SGA election results spark controversy

In a Student Government Association election mired by controversy, Cory Okular and Justen Vrabel defeated Robert Park and Patrick Bascom by a vote count of 295 to 145.

But the official tally doesn’t tell the entire story.

Okular and Vrabel were docked 15 percent after Vrabel allegedly solicited votes inside Kilcawley Center during voting, a campaign violation according to SGA bylaws.

In early March, Jared Buker, Jambar columnist and Alpha Phi Delta president, said he was approached by Park, who wanted to campaign at Buker’s fraternity. After notifying SGA about Park’s inquiry, a hearing was set up to decide if Park and Bascom had broken an SGA bylaw by campaigning early.

Buker said he showed up at the hearing but never officially filed a grievance for one simple reason.

When Buker showed up, “They just weren’t there,” he said. The room was empty.

That was incident one.

Incident two happened on the first day of voting when Vrabel was talking to prospective voters inside Kilcawley Center.

Campaigning inside Kilcawley Center is forbidden during the election on Tuesday and Wednesday, as it’s seen as an unfair advantage, Katie Carpenter, SGA’s election board commissioner, said.

But Vrabel said he wasn’t campaigning.

“What I had told the person was, ‘Hey, did you vote yet?’ Basically that was taken to be, ‘Go vote for me,’” Vrabel said.

Vrabel said he was aware that they were not allowed to directly campaign in Kilcawley Center, but was not aware that encouraging others to vote was included in the rule.

“So the other candidates, Park and Bascom, filed a grievance. After that, we had a hearing to discuss [the grievance],” Carpenter said.

During that hearing, a video shot by Bascom was deemed speculative by the elections committee and never entered into evidence.

The video depicted Alina Rios, a Jambar reporter and member of XXX, working behind the Candy Counter in Kilcawley Center on Tuesday during the election.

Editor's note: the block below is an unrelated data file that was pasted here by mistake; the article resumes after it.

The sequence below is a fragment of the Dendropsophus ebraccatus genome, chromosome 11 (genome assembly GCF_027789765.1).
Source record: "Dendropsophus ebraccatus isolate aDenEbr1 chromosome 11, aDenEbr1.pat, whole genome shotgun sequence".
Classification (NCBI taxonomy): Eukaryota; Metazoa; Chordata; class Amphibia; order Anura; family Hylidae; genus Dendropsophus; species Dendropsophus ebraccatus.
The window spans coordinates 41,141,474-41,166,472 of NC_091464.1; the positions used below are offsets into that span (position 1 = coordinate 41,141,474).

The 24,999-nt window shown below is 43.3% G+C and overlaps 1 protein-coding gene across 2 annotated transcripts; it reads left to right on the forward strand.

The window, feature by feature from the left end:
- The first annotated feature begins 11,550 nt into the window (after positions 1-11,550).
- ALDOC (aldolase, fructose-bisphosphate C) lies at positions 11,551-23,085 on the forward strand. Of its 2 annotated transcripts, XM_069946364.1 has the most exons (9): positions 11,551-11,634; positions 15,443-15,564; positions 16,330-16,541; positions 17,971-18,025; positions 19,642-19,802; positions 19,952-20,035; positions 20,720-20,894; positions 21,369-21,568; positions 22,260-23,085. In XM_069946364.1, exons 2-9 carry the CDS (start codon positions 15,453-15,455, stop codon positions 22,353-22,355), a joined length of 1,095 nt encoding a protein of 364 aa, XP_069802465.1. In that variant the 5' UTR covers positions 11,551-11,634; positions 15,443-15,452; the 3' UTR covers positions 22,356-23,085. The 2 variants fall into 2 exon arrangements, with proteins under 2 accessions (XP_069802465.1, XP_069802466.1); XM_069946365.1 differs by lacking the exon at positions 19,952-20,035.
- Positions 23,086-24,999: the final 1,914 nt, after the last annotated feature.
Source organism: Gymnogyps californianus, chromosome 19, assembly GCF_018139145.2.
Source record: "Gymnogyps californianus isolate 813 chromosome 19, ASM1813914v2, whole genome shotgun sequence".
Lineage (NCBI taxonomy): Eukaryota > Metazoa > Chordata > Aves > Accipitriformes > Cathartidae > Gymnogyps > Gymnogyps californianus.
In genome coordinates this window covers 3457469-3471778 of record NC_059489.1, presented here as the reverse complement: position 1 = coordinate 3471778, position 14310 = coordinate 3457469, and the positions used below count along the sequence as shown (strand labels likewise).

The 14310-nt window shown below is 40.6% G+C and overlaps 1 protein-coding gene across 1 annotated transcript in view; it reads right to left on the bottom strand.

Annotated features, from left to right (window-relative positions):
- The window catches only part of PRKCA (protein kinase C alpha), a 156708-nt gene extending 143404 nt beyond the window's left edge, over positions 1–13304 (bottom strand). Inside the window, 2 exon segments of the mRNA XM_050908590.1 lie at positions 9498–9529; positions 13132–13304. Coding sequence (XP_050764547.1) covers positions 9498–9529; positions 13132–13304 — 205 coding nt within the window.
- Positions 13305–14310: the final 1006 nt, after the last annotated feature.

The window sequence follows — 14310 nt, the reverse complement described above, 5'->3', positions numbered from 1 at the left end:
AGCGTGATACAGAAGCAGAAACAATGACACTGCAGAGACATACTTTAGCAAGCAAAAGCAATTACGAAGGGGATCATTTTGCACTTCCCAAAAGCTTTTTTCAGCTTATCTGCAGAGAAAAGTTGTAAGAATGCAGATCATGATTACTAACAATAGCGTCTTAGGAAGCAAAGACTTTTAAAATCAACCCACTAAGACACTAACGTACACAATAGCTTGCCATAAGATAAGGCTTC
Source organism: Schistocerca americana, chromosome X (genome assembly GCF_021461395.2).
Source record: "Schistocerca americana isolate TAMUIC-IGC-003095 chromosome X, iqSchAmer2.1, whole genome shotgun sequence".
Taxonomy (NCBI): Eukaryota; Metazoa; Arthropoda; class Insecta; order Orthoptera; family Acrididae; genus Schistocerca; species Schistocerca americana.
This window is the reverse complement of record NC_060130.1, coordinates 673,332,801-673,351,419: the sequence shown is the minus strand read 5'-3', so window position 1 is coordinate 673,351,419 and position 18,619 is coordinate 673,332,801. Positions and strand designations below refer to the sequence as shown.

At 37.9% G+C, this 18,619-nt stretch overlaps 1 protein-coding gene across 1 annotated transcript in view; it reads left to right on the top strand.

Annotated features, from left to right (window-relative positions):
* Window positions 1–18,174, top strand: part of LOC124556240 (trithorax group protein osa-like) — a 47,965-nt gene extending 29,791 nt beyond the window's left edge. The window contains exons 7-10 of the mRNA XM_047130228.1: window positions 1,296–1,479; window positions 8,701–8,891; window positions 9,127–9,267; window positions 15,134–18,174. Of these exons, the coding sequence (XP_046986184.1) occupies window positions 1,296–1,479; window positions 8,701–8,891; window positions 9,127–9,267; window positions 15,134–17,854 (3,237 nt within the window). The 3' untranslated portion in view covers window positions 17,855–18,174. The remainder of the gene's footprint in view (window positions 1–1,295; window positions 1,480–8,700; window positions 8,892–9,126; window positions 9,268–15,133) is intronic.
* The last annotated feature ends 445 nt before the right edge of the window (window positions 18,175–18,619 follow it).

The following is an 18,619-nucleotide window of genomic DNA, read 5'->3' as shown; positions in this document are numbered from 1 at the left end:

She commented on several students approached by and talking to Vrabel only feet away from the counter.

One of those students was senior Mike Adamson, who bumped into Vrabel at the Candy Counter during the election.

Adamson asked Vrabel if the voting was still happening, to which Vrabel replied yes.

Adamson added that he voted for Vrabel, but he was not coerced in his decision.

Freshman business major Gina Gilmore also ran into Vrabel. She said Vrabel asked her to vote by the steps outside of Kilcawley Center.

“Justen said, ‘There’s voting going on inside for SGA. My name is Justen from the college of STEM,’” Gilmore said.

Gilmore said Vrabel did not specifically mention that he was involved in the election, nor did he say, “Go vote for me.”

While the elections committee did not investigate these incidents, the grievance filed by Bascom, who said that he did everything he could to stay within the campaigning guidelines, swayed the elections committee to dock Okular and Vrabel 15 percent.

Bascom said he saw Vrabel talking with voters inside of Kilcawley Center on Tuesday, which Vrabel admits he did. But what was said was the crux of the debate.

A formal complaint was submitted on Tuesday by Bascom, which he presented to the SGA election board. It included his eyewitness accounts and the video.

“We decided that that was very questionable and not sufficient enough evidence,” Carpenter said.

Vrabel had presented a written statement from YSU student Wilford Barnes saying that Vrabel did ask him to vote, but this did not sway the way he was going to vote.

“The evidence that played into account was just what various members of the committee had heard,” Carpenter said.

The hearing was held Wednesday night after the elections had closed. This was when the board elected to dock 15 percent of Okular and Vrabel’s votes.

When Bascom heard of this, he thought it was better than nothing, but still doesn’t feel like it was a fair election.

Okular said he received the news like a punch in the gut. He added that he would like to put this behind him and prepare to serve the student body.

“I think, in the end, results will speak for themselves, and at the end of next year, you can say I did a good job, that I left YSU better than when I came here and that will be my reputation,” Okular said. “People won’t remember the 15 percent blemish if you do a good job.” 

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